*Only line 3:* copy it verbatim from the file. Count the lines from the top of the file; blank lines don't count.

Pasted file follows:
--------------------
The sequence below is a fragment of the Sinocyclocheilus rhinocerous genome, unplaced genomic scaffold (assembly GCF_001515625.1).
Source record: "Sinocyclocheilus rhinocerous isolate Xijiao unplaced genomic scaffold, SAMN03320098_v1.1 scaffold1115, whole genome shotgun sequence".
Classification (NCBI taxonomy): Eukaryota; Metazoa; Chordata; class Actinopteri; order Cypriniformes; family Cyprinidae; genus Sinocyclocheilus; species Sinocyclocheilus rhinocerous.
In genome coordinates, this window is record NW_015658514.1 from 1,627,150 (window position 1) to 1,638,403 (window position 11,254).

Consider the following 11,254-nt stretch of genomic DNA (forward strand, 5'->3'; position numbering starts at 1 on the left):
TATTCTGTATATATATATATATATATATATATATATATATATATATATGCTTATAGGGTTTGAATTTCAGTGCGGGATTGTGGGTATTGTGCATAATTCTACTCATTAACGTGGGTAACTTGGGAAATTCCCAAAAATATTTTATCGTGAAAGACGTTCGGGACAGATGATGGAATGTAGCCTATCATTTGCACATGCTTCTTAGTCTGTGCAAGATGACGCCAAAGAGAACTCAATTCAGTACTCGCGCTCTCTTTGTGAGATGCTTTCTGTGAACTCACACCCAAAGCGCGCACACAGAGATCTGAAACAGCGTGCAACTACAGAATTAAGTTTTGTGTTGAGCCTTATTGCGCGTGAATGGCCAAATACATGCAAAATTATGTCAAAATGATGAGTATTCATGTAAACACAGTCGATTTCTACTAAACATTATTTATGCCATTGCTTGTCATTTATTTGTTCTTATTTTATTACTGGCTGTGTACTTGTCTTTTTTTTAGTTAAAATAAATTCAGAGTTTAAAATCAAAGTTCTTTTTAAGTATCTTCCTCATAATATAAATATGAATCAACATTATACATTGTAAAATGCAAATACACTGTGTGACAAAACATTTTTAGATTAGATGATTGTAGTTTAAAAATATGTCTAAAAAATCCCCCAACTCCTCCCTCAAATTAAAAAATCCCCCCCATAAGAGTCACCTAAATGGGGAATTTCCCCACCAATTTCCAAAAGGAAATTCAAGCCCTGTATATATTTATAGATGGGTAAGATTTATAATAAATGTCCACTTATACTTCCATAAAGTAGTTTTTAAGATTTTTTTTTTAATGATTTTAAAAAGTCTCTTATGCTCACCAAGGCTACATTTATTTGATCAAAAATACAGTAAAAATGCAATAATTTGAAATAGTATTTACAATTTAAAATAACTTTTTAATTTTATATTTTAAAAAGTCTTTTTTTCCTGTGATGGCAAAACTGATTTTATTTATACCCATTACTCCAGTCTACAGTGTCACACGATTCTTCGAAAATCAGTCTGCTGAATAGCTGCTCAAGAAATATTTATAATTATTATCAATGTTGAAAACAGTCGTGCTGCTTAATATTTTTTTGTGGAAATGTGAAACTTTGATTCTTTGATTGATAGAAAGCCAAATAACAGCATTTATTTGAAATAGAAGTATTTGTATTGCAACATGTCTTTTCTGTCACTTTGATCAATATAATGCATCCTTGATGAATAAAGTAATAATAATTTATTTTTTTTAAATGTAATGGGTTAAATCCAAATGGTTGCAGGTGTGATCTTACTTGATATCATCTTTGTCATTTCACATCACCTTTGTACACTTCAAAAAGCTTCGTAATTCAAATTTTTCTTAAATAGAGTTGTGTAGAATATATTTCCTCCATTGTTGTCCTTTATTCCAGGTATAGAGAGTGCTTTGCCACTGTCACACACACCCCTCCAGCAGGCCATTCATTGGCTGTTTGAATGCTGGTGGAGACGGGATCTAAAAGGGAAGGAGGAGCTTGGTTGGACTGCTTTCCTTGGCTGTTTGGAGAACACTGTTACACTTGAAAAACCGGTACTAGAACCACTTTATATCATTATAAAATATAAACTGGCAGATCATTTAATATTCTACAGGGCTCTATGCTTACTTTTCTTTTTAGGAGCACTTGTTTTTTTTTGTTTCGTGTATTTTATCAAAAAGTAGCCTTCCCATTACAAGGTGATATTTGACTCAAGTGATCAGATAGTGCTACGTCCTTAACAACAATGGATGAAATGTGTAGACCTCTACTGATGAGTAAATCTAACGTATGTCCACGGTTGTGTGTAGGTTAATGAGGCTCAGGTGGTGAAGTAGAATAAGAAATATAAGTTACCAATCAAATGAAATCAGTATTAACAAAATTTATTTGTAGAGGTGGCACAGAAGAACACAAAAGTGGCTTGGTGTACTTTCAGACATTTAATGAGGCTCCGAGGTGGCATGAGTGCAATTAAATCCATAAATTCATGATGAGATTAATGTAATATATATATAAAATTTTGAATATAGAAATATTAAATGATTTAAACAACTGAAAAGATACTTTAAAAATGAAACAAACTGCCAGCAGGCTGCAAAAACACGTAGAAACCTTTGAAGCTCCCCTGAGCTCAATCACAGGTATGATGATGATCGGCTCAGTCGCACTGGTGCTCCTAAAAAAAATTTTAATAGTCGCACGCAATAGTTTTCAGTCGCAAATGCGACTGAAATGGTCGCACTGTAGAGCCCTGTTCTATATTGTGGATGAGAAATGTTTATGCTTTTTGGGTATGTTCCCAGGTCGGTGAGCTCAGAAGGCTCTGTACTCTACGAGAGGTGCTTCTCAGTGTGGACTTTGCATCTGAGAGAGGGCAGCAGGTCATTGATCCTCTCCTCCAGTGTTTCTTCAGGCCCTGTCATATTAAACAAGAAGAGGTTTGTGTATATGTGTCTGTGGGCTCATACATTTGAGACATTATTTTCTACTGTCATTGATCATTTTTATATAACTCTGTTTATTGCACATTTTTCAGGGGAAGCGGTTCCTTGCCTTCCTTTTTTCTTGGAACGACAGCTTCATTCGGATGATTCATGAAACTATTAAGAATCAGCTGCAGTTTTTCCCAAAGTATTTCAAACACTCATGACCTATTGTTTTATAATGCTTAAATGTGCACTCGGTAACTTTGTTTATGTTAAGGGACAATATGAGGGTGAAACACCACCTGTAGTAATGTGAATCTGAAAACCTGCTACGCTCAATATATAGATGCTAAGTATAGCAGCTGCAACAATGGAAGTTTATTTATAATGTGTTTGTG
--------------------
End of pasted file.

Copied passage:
Classification (NCBI taxonomy): Eukaryota; Metazoa; Chordata; class Actinopteri; order Cypriniformes; family Cyprinidae; genus Sinocyclocheilus; species Sinocyclocheilus rhinocerous.